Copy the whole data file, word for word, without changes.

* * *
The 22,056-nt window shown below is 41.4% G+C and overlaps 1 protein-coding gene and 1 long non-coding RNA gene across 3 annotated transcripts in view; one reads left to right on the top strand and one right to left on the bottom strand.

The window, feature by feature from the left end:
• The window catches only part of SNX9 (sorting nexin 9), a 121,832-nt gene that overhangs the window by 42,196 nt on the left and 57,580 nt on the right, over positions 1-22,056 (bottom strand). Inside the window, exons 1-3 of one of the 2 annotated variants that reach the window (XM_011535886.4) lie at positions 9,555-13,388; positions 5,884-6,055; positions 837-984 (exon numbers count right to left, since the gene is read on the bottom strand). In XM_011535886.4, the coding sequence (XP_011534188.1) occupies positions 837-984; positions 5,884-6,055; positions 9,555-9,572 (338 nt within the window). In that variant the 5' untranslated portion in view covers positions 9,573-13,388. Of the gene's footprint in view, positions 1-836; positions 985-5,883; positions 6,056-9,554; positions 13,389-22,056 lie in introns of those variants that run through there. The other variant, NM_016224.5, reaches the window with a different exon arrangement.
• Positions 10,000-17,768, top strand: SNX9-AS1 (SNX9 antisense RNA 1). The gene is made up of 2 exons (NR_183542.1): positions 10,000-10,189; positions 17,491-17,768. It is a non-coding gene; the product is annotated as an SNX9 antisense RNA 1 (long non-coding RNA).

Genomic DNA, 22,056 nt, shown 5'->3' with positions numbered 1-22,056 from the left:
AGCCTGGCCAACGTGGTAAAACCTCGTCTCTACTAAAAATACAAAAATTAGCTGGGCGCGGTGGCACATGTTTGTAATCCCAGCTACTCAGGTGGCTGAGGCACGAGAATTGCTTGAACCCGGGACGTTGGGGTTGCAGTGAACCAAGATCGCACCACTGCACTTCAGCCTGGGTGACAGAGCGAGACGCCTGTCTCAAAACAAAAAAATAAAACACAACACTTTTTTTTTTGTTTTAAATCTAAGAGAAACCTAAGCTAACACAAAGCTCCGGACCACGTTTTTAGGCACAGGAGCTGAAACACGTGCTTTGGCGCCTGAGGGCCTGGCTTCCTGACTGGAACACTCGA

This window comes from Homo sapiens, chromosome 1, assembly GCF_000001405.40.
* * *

The 22,056-nt window shown below is 41.4% G+C and overlaps 1 protein-coding gene and 1 long non-coding RNA gene across 3 annotated transcripts in view; one reads left to right on the top strand and one right to left on the bottom strand.

The window, feature by feature from the left end:
• The window catches only part of SNX9 (sorting nexin 9), a 121,832-nt gene that overhangs the window by 42,196 nt on the left and 57,580 nt on the right, over positions 1-22,056 (bottom strand). Inside the window, exons 1-3 of one of the 2 annotated variants that reach the window (XM_011535886.4) lie at positions 9,555-13,388; positions 5,884-6,055; positions 837-984 (exon numbers count right to left, since the gene is read on the bottom strand). In XM_011535886.4, the coding sequence (XP_011534188.1) occupies positions 837-984; positions 5,884-6,055; positions 9,555-9,572 (338 nt within the window). In that variant the 5' untranslated portion in view covers positions 9,573-13,388. Of the gene's footprint in view, positions 1-836; positions 985-5,883; positions 6,056-9,554; positions 13,389-22,056 lie in introns of those variants that run through there. The other variant, NM_016224.5, reaches the window with a different exon arrangement.
• Positions 10,000-17,768, top strand: SNX9-AS1 (SNX9 antisense RNA 1). The gene is made up of 2 exons (NR_183542.1): positions 10,000-10,189; positions 17,491-17,768. It is a non-coding gene; the product is annotated as an SNX9 antisense RNA 1 (long non-coding RNA).

Genomic DNA, 22,056 nt, shown 5'->3' with positions numbered 1-22,056 from the left:
AGCCTGGCCAACGTGGTAAAACCTCGTCTCTACTAAAAATACAAAAATTAGCTGGGCGCGGTGGCACATGTTTGTAATCCCAGCTACTCAGGTGGCTGAGGCACGAGAATTGCTTGAACCCGGGACGTTGGGGTTGCAGTGAACCAAGATCGCACCACTGCACTTCAGCCTGGGTGACAGAGCGAGACGCCTGTCTCAAAACAAAAAAATAAAACACAACACTTTTTTTTTTGTTTTAAATCTAAGAGAAACCTAAGCTAACACAAAGCTCCGGACCACGTTTTTAGGCACAGGAGCTGAAACACGTGCTTTGGCGCCTGAGGGCCTGGCTTCCTGACTGGAACACTCGA

This window comes from Homo sapiens, chromosome 1, assembly GCF_000001405.40.